The present invention advantageously combines the uni-connection with the tri-connection support to prevent the attenuator from rotating during an impact event. The system prevents rotation of the trailer-mounted crash attenuator relative to the host vehicle, upon impact by an errant vehicle, but does not require complex and labor intensive installation of special equipment on the host vehicle, or continual maintenance of a hydraulic system.

More particularly, there is provided a crash impact attenuator for attachment to a host vehicle, which comprises an attachment system having an internal support tube and a plurality of external support tubes. The internal support tube has a connector on a front end thereof for attachment to a suitable receptacle on the host vehicle, and the plurality of external support tubes each have an anti-rotation support pad on a front end thereof. At least one of the internal support tube and the plurality of external support tubes is comprised of a telescoping construction. A backup frame is disposed on a rear end of the attachment system, and a crash attenuator unit is disposed on an axle and pair of wheels for mobility.

In one embodiment, the internal support tube is comprised of a telescoping construction, comprising an internal fixed tube and an external telescoping tube.

A stop plate is disposed on a rearward end of the internal support tube. A shear pin is disposed in the internal support tube, which is adapted to break upon impact on the crash impact attenuator by an errant vehicle. When the shear pin breaks, the internal support tube is released to telescope to a collapsed orientation, so that the external support tubes move forwardly to engage a stop plate on the host vehicle.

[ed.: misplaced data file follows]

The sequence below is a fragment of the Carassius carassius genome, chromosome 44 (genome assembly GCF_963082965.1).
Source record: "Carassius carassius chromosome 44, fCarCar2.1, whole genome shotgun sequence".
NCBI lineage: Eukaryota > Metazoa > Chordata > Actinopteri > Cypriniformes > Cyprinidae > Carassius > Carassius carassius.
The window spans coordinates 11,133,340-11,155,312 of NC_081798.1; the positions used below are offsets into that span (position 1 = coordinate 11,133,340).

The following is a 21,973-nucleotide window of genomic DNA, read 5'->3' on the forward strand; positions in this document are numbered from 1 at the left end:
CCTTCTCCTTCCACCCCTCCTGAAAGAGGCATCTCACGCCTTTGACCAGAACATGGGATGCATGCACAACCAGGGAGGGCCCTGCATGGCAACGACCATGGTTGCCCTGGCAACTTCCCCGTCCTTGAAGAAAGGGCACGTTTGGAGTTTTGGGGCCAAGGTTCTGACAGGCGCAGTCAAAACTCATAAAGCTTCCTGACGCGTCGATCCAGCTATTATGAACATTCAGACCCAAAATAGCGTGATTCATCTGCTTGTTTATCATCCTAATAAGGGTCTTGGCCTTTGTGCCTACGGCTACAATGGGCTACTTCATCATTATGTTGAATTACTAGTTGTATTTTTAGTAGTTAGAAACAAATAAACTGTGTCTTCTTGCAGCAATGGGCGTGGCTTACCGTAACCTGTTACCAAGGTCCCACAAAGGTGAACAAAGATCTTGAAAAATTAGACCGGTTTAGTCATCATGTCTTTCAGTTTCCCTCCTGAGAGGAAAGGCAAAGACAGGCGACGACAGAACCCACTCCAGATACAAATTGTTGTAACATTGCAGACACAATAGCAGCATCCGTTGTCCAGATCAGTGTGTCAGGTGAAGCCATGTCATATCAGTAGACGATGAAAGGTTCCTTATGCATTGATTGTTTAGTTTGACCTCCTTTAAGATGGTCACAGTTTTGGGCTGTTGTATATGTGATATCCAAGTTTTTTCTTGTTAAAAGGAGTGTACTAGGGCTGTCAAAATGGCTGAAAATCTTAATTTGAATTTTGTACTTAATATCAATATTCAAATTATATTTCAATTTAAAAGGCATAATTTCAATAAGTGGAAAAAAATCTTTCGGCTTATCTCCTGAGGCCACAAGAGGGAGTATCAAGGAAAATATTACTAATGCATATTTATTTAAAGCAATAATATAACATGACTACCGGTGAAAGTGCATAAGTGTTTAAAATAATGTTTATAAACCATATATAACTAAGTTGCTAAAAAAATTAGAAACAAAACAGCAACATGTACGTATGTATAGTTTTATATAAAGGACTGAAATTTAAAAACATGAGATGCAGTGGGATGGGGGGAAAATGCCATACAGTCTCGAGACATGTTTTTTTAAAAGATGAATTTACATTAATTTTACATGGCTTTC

Advantageously, the internal support tube extends forwardly of the external support tubes, so that, when the attachment system is engaged with a host vehicle, during normal conditions, there is a gap between the anti-rotation support pad on each external support tube and said host vehicle. This gap permits the trailer to rotate relative to the host vehicle during normal driving conditions, for turns and the like.

A friction lock is provided for locking the attachment system in an anti-lock orientation upon impact by an errant vehicle with the crash impact attenuator, so that it is not disengaged until disengagement is desired by the work crew or emergency personnel after impact.

In a second modified embodiment, the external support tubes are each comprised of a telescoping construction, and the internal support tube is of a fixed length. In this embodiment, the internal support tube comprises a center support tongue.

The crash attenuator unit comprises a frame and an energy absorbent cartridge. The wheels and axle unit are disposed at a longitudinal midpoint of the crash attenuator unit, in one embodiment, and at a rearward end of the crash attenuator unit in a modified embodiment.

In another modified embodiment, an arrowboard unit is attachable to the crash impact attenuator. The arrowboard unit comprises an arrowboard disposed on a plurality of support posts, which support posts are mountable on the backup frame.

In another aspect of the invention, there is provided an attachment system for attaching a trailer-mounted crash impact attenuator to a host vehicle, which comprises an internal support tube and a plurality of external support tubes. The internal support tube has a connector on a front end thereof for attachment to a suitable receptacle on the host vehicle, and the plurality of external support tubes each have an anti-rotation support pad on a front end thereof. At least one of the internal support tube and the plurality of external support tubes is comprised of a telescoping construction.

In one embodiment, the internal support tube is comprised of a telescoping construction, comprising an internal fixed tube and an external telescoping tube.

A stop plate is disposed on a rearward end of the internal support tube. A shear pin is disposed in the internal support tube, which is adapted to break upon impact on the crash impact attenuator by an errant vehicle. When the shear pin breaks, the internal support tube is released to telescope to a collapsed orientation, so that the external support tubes move forwardly to engage a stop plate on the host vehicle.